On May 26, 2011, the Department of Justice published a FAQ document regarding the January 2011 agreement.[7] This FAQ is a very helpful document for educators who are trying to negotiate a strategy for the implementation of an e-reader program. The basic principle is that an equal educational opportunity must be provided to all students. Since Kindles do not have menus or controls that are ADA compliant for visually impaired users, alternative resources that replicate the educational experience must be provided. One example given describes a library that loans Kindles to students for a reading program. Since some version of the Kindle's controls and menus are not accessible to visually impaired users, a tablet computer that provides the all of the same e-books with text-to-speech functionality and accessible menus would be a suitable accommodation for visually impaired users.

In February 2011, Colorado State University published a report that evaluated several electronic readers for their level of accessibility for various disabilities.[8] The Kindle 3 was noted as being good for visually impaired users due to its TTS, Voice Guide, adjustable font sizes, and adjustable contrast settings. It does suggest that accessibility could be improved with the addition of bumps on the devices buttons, audio indicators of battery life, time function, and wireless connection status.[8] The report also discusses the accessibility of various electronic readers for users with other physical and learning disabilities.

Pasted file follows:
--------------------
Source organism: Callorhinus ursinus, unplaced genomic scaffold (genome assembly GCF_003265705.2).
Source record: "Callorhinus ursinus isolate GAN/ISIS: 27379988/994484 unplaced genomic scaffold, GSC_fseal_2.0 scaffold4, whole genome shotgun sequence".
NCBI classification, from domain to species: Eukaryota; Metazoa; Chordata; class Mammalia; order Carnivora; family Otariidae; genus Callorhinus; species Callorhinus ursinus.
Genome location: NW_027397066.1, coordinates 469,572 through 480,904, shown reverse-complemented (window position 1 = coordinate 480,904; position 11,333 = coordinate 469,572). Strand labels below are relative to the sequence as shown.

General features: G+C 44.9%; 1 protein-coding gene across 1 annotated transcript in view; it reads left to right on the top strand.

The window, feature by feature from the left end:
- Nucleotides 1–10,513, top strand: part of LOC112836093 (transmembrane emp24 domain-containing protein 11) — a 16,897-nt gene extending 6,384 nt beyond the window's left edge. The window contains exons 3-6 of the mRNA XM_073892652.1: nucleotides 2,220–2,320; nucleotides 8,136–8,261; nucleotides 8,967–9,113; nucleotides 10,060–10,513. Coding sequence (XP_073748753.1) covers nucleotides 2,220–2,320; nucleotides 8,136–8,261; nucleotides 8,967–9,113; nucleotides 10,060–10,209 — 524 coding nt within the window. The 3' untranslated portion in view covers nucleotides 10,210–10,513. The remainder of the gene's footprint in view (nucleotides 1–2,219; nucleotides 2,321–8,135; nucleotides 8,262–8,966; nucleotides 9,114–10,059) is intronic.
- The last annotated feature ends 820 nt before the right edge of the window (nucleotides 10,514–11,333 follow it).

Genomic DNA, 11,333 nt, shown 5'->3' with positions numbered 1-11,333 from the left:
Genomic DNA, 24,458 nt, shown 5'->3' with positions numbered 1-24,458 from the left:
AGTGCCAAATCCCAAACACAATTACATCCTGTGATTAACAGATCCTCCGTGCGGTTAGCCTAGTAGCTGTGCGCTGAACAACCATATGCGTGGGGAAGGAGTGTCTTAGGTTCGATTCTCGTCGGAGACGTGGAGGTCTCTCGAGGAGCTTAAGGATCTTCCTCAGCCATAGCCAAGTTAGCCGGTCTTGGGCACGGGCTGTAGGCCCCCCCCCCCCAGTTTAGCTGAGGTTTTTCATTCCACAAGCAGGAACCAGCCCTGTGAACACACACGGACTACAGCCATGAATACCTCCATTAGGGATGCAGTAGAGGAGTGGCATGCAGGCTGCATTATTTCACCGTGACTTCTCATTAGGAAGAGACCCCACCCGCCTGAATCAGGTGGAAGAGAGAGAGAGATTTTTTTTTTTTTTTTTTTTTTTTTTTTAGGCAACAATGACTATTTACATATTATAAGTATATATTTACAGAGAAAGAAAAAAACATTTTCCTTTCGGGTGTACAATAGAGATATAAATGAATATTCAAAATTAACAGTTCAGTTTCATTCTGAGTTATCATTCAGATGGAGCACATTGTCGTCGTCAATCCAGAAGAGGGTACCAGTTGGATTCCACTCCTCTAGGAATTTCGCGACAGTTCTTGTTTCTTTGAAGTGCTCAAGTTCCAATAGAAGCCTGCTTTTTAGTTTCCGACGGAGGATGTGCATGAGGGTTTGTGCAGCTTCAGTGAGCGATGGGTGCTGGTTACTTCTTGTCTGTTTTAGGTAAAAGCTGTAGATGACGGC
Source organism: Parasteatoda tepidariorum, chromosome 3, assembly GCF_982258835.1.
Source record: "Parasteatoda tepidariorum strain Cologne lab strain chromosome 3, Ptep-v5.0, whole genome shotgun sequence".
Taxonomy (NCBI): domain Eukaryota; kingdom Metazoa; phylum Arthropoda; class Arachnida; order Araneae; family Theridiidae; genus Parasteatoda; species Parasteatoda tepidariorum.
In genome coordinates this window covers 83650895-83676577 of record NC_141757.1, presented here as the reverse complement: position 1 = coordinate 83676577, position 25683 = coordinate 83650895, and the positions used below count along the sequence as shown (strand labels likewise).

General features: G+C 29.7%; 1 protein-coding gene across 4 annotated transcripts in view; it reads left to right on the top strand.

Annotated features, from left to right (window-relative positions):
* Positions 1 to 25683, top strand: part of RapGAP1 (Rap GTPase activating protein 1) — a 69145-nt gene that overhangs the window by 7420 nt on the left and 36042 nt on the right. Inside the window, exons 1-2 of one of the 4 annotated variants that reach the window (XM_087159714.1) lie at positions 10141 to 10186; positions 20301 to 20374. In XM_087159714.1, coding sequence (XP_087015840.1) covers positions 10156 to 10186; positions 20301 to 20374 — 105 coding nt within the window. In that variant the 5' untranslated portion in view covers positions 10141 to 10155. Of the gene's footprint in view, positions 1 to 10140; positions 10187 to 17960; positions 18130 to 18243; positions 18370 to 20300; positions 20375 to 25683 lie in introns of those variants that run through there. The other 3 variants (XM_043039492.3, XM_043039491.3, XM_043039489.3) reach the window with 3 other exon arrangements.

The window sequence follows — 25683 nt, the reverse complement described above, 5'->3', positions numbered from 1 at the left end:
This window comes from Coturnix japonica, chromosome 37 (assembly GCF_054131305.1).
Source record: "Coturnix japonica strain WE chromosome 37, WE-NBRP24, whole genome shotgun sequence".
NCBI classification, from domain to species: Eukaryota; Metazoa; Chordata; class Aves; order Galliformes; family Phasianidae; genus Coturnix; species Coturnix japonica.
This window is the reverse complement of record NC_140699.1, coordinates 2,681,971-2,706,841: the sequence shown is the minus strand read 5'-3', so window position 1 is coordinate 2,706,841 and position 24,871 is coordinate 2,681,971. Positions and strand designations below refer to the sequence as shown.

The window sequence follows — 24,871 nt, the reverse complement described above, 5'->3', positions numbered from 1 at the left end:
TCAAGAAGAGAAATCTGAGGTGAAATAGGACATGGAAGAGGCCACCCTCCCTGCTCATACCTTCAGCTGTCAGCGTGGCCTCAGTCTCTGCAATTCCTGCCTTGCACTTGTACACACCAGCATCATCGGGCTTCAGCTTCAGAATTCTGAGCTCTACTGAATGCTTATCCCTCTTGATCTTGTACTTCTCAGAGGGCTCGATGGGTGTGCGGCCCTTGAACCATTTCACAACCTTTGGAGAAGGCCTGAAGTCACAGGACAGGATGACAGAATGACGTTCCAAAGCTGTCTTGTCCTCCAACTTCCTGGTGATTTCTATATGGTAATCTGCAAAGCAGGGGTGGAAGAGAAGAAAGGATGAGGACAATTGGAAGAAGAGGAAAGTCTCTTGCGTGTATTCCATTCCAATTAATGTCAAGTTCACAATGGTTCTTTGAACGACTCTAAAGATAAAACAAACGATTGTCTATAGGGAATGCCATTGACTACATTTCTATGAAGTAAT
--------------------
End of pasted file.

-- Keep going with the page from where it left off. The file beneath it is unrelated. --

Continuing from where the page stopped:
Case Studies[edit | edit source]

  • 2009 – Amazon's Kindle DX pilot program for universities: In 2009, Amazon partnered with six universities to pilot the Kindle DX in a higher educational setting.[9] Ultimately, this pilot was considered a failure due to the device's inability to comply with ADA standards.[10]